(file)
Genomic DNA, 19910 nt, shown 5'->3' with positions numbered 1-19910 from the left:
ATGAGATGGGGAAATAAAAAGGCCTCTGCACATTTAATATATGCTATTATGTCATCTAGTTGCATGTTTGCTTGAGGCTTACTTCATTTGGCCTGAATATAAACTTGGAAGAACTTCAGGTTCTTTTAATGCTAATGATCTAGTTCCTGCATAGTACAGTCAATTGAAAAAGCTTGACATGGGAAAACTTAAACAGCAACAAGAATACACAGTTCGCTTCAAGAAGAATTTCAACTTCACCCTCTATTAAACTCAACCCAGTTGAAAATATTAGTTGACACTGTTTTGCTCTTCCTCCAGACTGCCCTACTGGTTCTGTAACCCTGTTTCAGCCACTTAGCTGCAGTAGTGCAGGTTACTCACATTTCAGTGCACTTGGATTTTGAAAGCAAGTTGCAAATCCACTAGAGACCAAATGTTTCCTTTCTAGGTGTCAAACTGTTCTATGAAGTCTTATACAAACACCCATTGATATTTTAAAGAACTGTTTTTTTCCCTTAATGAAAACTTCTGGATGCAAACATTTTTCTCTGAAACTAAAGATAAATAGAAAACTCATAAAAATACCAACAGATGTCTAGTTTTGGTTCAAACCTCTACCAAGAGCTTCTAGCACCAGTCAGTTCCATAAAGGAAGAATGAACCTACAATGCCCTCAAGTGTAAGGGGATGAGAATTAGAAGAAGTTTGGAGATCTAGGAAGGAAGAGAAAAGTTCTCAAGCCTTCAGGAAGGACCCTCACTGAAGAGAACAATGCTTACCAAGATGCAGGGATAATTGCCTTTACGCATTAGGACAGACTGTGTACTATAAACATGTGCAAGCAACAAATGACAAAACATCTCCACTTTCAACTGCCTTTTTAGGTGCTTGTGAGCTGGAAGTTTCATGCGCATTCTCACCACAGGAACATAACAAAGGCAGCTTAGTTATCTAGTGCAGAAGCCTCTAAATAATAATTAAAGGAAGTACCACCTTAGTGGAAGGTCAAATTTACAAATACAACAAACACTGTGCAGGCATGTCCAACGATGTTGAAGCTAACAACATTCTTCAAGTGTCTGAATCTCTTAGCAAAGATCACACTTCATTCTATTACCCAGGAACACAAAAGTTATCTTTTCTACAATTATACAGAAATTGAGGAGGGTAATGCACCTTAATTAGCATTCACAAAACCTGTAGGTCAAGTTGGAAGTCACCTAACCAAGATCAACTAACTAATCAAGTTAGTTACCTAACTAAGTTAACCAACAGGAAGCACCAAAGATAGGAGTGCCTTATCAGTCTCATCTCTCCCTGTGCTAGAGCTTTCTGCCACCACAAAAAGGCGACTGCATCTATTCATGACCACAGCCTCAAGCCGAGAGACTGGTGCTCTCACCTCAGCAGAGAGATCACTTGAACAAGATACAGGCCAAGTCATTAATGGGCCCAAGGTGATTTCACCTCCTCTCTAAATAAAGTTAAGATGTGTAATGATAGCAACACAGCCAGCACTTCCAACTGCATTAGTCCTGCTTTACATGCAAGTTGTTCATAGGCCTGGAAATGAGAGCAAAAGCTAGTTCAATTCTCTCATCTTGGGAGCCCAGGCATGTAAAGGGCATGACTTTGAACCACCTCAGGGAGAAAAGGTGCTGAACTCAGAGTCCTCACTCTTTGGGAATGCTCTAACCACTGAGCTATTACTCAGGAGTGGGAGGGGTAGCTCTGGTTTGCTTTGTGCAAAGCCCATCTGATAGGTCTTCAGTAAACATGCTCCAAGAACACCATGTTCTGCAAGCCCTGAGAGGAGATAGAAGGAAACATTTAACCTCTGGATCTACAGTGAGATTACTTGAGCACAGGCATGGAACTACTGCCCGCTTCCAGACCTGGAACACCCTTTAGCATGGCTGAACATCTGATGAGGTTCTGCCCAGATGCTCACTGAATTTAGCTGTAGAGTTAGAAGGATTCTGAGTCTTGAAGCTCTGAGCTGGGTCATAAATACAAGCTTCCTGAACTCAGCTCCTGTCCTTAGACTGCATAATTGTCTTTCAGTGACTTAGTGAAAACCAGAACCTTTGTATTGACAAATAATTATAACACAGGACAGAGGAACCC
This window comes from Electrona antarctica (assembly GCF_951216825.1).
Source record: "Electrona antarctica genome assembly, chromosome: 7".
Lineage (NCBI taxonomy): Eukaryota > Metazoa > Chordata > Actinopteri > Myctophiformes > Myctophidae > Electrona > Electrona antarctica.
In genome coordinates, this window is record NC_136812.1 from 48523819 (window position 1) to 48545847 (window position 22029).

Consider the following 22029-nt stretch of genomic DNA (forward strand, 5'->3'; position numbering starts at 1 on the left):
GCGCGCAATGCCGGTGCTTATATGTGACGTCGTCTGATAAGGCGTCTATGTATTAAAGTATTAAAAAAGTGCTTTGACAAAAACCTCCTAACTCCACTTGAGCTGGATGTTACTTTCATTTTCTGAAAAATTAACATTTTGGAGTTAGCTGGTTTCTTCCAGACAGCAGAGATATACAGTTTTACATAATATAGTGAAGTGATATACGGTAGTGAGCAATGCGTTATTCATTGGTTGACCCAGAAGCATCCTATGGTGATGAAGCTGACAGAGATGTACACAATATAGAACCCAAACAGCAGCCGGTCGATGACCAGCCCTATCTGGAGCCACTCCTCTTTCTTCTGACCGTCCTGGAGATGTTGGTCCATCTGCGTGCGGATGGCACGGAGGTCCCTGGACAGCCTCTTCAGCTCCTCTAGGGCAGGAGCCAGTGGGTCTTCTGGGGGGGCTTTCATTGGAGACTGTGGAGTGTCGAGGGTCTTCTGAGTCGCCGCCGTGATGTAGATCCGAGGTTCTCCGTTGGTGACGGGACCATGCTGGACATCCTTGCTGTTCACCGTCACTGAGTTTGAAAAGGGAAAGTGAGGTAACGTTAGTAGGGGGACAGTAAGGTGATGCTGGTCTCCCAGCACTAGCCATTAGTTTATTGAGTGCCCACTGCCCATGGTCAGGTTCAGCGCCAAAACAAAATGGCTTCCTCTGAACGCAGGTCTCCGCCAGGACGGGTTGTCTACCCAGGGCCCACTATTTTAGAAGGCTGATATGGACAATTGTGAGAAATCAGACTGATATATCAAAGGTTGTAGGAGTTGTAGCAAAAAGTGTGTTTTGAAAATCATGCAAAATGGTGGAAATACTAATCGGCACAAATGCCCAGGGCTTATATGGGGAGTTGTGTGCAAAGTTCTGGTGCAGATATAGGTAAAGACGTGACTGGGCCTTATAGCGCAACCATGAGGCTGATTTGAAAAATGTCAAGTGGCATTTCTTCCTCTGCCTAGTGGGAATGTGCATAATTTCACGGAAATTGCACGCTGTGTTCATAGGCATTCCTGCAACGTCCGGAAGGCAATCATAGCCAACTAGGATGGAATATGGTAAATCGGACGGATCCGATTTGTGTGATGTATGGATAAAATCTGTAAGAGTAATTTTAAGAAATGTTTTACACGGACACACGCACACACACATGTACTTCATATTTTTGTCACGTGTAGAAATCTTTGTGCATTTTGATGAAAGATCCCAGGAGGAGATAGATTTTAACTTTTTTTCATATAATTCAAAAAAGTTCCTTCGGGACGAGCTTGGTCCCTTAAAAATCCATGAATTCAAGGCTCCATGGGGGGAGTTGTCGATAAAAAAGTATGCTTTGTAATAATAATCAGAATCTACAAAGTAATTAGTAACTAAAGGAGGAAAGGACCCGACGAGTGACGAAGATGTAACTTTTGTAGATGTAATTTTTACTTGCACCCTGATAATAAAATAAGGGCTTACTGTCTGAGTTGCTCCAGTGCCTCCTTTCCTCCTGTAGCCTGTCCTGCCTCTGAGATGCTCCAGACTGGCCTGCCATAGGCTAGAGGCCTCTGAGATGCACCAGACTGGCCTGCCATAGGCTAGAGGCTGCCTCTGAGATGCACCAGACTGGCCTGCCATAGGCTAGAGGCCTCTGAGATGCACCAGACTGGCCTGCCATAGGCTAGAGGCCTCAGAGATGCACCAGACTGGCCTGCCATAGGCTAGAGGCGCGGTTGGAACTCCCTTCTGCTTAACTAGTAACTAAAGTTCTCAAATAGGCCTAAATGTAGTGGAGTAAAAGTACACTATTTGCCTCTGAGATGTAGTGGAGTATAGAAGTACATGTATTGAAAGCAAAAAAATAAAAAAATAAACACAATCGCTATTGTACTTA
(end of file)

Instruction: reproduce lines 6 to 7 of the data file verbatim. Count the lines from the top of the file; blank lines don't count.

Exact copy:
In genome coordinates, this window is record NC_136812.1 from 48523819 (window position 1) to 48545847 (window position 22029).

Consider the following 22029-nt stretch of genomic DNA (forward strand, 5'->3'; position numbering starts at 1 on the left):